From: Philippe A. Bouchard (philippeb_at_[hidden])
Date: 2003-02-24 23:11:21
Fernando Cacciola wrote:
> It seems there is something one of us don't understand...
> optional<T>::m_storage has nothing to do with alignment to 'int'
> unless T happens to be aligned just like 'int', which won't always be
> the case, so I don't
> see the relation between optional's storage and the correlation
> bool<->int you
> make above.
> For example, the storage for optional<long double> won't be aligned
> to a double-word boundary like 'int' does on 32-bit platforms, for
Yes it does, because m_storage is preceded by m_initialized which is of type
bool in optional<>. m_storage will thus follow bool alignment requirement.
>> This means that it *must* be constructed sooner or later?
> Some object must be constructed sooner or later within the aligned
> storage, yes,
> but that's not the job of aligned_storage itself, just as it is not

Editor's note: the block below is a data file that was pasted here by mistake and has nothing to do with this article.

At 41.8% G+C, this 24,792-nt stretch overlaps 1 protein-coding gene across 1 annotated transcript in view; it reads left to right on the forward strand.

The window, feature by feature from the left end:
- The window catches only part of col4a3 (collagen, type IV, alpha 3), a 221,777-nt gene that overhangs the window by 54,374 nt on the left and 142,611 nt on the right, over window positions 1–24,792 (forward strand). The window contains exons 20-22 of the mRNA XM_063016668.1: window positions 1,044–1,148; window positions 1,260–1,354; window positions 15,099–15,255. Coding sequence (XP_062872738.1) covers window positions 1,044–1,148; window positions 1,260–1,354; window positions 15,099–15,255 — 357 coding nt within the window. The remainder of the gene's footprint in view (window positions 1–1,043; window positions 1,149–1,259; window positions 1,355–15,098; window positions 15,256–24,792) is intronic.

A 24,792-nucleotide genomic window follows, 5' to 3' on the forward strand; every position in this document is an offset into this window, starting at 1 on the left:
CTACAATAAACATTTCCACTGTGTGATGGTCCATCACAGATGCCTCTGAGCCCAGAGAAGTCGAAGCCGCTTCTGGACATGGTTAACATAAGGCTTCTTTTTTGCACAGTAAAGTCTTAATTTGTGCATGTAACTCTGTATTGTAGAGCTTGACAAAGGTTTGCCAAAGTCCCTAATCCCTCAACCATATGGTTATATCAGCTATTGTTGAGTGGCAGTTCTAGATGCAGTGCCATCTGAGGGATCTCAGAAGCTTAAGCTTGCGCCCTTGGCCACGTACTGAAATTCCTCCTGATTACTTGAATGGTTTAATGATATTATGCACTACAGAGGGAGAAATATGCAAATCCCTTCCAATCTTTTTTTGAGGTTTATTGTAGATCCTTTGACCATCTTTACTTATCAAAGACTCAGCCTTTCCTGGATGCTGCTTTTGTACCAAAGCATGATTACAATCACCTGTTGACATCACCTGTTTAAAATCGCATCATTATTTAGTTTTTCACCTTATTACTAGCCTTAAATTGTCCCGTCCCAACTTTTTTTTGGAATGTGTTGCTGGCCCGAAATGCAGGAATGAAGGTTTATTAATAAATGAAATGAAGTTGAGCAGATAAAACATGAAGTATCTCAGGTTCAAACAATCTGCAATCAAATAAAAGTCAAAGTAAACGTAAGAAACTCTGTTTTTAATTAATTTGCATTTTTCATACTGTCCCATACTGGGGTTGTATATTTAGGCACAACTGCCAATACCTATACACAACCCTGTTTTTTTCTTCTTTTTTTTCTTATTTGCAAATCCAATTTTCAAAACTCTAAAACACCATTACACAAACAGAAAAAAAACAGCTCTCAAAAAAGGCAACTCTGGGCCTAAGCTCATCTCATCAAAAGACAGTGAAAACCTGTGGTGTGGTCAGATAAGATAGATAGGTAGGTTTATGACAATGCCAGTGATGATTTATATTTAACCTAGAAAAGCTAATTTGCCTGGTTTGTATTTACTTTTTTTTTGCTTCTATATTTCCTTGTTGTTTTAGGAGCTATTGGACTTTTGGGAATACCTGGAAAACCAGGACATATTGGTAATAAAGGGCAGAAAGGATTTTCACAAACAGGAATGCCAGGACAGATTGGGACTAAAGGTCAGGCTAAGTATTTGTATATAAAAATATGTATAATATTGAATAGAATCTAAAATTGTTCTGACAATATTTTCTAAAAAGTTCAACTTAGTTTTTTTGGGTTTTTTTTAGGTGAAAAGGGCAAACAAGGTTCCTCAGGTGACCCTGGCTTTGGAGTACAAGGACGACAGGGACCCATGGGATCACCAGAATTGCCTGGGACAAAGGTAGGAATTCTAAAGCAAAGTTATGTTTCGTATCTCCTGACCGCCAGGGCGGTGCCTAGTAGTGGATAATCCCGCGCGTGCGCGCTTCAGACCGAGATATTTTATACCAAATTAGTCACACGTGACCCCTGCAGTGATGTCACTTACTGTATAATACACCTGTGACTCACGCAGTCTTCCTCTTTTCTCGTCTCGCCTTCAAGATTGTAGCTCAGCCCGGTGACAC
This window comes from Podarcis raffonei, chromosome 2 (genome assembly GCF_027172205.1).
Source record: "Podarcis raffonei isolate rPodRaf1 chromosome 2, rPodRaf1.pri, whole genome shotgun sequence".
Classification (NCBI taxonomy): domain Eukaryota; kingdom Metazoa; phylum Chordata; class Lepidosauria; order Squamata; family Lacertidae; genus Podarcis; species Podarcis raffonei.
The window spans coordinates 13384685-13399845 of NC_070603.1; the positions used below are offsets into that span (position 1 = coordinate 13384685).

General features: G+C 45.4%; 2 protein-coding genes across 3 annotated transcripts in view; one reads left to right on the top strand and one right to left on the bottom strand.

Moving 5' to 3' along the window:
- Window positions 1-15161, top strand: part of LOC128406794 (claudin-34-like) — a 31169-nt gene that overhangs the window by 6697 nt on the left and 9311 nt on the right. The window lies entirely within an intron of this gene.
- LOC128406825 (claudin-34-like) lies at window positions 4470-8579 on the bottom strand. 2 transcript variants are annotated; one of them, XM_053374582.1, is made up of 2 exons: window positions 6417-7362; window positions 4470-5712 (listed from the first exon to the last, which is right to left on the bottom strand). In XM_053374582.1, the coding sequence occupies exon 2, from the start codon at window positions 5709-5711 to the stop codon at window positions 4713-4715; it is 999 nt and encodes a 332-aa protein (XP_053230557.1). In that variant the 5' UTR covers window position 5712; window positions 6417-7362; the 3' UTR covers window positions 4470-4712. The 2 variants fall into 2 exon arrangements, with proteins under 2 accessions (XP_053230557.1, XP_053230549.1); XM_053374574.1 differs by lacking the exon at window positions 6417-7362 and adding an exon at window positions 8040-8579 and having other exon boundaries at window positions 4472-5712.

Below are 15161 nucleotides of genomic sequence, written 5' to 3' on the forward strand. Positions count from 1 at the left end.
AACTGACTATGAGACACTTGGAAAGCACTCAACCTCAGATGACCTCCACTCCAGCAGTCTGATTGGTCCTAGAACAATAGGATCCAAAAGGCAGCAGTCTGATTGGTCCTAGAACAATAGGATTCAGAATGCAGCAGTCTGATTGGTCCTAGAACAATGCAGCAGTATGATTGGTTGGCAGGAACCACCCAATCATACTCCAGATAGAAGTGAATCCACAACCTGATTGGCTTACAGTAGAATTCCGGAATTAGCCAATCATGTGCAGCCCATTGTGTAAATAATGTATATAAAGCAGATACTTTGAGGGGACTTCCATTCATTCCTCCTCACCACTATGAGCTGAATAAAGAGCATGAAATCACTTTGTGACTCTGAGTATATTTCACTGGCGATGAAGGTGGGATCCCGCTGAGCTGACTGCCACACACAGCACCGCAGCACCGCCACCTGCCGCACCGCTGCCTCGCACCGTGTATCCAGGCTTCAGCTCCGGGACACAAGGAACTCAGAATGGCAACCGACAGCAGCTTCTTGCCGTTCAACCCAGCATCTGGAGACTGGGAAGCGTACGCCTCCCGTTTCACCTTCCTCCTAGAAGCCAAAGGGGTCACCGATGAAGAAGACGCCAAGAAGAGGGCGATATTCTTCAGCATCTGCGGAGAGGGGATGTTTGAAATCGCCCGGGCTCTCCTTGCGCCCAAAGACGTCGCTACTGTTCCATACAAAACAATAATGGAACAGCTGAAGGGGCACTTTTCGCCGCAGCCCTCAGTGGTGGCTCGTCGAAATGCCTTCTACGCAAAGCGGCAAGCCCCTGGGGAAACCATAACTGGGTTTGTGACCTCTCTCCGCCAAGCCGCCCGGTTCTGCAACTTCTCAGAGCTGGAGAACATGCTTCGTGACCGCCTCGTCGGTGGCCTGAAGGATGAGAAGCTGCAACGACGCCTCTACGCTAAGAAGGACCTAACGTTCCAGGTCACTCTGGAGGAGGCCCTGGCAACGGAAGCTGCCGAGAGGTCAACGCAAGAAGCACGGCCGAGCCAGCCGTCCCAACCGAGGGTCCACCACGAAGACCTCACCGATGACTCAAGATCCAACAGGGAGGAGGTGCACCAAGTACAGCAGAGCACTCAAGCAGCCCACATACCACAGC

> the job for
> operator new.
Yes, it the users' responsability to do so.
> No, it isn't.
> But anyway, remember that bit-allocation _necesarily_
> optimizes size at the expense of speed.
It's true. Imagine we have some partial specialization of array<bool,
template <unsigned int I>
struct array<bool, I>
char value_[I >> 3];
// Read-only version:
bool operator  (unsigned int a_index) const
return value_[a_index >> 3] & (1u << (a_index % 8));
I could have made a mistake in my example, but operator  in assembler code
will be quite fast (and, shl, ...) when it comes to logical operations. I
don't think it will be twice slower.
> So, what are you trying to optimize with this bool array?
> and most importantly, why do you feel that such optimization is
> needed? Consider that gaining storage, say 31 bits, per optional<>
> will incurr in
> a significant overhead, so in order to think that the gain is needed
> you need to weight size/speed benefits.
> This sort of things are typically considered only afer some benchmarks
> shown the need for the optimization.
Even tough array<bool> is not optimized, the boolean values will follow each
other and will not waste any space between themselves.
Philippe A. Bouchard
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